06 September 2008

More talk about politics and religion

As you may have gathered from the news, McCain picked a hardcore evangelical for VP and Obama picked a hardcore Catholic.

If this matters state by state, this is how it will likely do so in crucial states:

An evangelical could help in: Virginia (32.7% evangelicals to 14% Catholics as a percentage of overall Christians), North Carolina (40% e, 11c), Georgia which may end up close (32.7e, 8.9c), OR, SC and AK which lean McCain.

Missouri has plenty of both (27e, 19c) but where it's close keep in mind that Catholics are more likely to be undecided while evangelicals are mostly counted already in the Republican base, but with potentially increased turnout and mobilization. We can also presume that evangelicals are more inclined to vote for their own than Catholics.

Florida's Latinos put Catholics slightly over the top (26c, 24.6e). Ohio is 25e 19c, Colorado 25e 23c about 10% Mexican, Michigan 25e, 23c.

A Catholic could help in: New Mexico (40.2c, 30% Mexican, 18e), New Hampshire (35c, 22.3e), North Dakota (30c, 16.2e), Pennsylvania (27.4c, 21.5e), and Nevada (23c, 20e). The 5.9% Mormons in Nevada like others there may resent Palin calling out their senior Senator Harry Reid.

What percentage of evangelicals will say "Sarah Palin is a cheap attempt to get me to vote for a dangerously unqualified potential president"? We'll see...

This analysis suggests that if Palin conducts herself perfectly and communicates a command of the issues, she could take a few votes from Obama in Virginia and force him to win it in other states. This is a minor effect on a race that represents the best case scenario for the Alaska governor. Obama's position looks very strong even if this happens.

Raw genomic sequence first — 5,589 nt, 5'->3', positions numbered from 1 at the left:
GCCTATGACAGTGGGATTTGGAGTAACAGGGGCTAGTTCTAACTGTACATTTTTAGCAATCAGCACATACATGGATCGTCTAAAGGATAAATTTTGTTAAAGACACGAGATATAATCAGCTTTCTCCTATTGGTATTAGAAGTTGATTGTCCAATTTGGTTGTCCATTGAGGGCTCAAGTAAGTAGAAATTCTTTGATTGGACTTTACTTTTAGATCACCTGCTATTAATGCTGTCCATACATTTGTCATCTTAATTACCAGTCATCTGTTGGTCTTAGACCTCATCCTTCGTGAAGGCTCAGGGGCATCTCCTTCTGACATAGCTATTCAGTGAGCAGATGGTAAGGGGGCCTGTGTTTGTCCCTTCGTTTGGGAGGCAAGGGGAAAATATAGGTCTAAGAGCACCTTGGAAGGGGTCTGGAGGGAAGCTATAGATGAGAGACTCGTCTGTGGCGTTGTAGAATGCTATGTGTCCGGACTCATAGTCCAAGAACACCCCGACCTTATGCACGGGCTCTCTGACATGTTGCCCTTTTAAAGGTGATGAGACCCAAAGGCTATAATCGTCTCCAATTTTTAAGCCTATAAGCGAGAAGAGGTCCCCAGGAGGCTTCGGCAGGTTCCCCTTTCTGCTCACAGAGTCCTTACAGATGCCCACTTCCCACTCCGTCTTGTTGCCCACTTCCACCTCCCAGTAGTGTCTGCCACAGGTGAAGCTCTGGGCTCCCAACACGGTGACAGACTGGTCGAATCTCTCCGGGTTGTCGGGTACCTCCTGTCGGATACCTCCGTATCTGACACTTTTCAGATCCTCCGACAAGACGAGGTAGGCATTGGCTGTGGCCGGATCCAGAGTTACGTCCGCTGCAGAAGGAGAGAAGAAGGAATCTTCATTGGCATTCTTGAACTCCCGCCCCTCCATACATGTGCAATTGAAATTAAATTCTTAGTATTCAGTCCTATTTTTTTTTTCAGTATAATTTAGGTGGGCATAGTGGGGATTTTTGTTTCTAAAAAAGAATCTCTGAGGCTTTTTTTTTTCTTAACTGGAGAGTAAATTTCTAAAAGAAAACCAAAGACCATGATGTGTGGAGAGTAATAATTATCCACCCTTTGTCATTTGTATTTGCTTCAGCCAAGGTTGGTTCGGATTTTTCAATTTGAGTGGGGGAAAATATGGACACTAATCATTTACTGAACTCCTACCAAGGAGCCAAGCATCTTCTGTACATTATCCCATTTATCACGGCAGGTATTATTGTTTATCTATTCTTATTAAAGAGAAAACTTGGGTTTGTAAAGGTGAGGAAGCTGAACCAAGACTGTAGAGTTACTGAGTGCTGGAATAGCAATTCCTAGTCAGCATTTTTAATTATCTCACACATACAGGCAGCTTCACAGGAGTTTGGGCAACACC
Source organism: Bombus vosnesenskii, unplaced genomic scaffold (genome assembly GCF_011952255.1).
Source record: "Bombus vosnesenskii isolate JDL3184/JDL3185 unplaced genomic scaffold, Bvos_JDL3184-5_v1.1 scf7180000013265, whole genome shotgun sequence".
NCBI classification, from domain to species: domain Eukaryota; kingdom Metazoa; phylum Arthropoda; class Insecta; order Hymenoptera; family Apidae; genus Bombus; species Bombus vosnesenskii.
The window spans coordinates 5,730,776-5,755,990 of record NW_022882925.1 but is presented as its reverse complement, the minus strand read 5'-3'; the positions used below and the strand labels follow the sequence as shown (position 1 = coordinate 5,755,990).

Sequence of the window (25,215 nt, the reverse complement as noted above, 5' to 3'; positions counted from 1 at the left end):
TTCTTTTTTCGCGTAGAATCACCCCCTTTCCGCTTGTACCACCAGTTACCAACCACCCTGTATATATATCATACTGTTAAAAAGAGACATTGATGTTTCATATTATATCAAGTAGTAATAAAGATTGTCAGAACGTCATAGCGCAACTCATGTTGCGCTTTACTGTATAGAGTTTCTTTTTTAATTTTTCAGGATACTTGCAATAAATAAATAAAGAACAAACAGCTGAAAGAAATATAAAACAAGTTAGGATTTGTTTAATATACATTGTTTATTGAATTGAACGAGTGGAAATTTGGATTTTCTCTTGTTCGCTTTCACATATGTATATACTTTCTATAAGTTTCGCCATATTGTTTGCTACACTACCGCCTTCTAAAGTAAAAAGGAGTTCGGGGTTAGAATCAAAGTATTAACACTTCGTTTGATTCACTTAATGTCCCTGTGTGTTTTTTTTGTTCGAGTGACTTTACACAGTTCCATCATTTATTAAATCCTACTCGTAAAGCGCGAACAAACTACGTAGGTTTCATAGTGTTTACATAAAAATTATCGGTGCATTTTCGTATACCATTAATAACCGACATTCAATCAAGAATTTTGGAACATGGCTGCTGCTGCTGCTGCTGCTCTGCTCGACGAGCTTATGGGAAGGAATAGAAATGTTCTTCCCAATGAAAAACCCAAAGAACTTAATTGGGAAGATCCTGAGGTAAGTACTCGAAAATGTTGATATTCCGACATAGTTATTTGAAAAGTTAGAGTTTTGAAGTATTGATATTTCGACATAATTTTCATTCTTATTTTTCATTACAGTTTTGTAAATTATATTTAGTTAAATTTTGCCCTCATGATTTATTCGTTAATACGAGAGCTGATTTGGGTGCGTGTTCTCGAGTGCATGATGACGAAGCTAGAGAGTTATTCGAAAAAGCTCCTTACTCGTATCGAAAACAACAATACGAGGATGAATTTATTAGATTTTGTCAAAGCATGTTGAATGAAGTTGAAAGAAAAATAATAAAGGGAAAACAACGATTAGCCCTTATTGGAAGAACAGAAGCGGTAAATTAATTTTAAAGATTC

Source: Beliefnet


Ryan W. said...

I think the obama side is doing a good job of not overreacting to things. their tone and approach are just right. for example:

I hope they won't talk too much about lack of press scrutiny of palin, because it could have the effect of once again lowering expectations and thus helping mccain. I'm a little worried palin will muddle through a couple interviews and then the GOP side will say, hey look, they counted her out again and she did great. and then there will be no palin interviews for a while.

Ian Keenan said...

That scenario will surely happen. There is really a delicate game going on which is seen in the internal polls where McCain is getting a 20% bounce (surprising to Democrats in general) with white woman voters, a game which requires her gaffes, duplicities, and pro-life crusade to evade the attention of white women over 50 with no college.

However she's handled in the media it's much harder to imagine the Palin brand making further inroads into female votes and easier to imagine the trend reversing. Obama's strategy is to target these female voters with policy points on healthcare, education and reproductive choice.

She's already said that the founding fathers wrote the pledge of allegience and that Fannie Mae has been taxpayer funded, implying it will no longer be taxpayer funded. The people who know these things are not the voters in play.

Even with the Palin bounce, Obama has a victory if the election were held today. It's hard to imagine how McCain can catch Obama by copying him. Bush Sr's strategy of catching up to Dukakis with four heavily rotated negative ads is being used efficiently by Obama.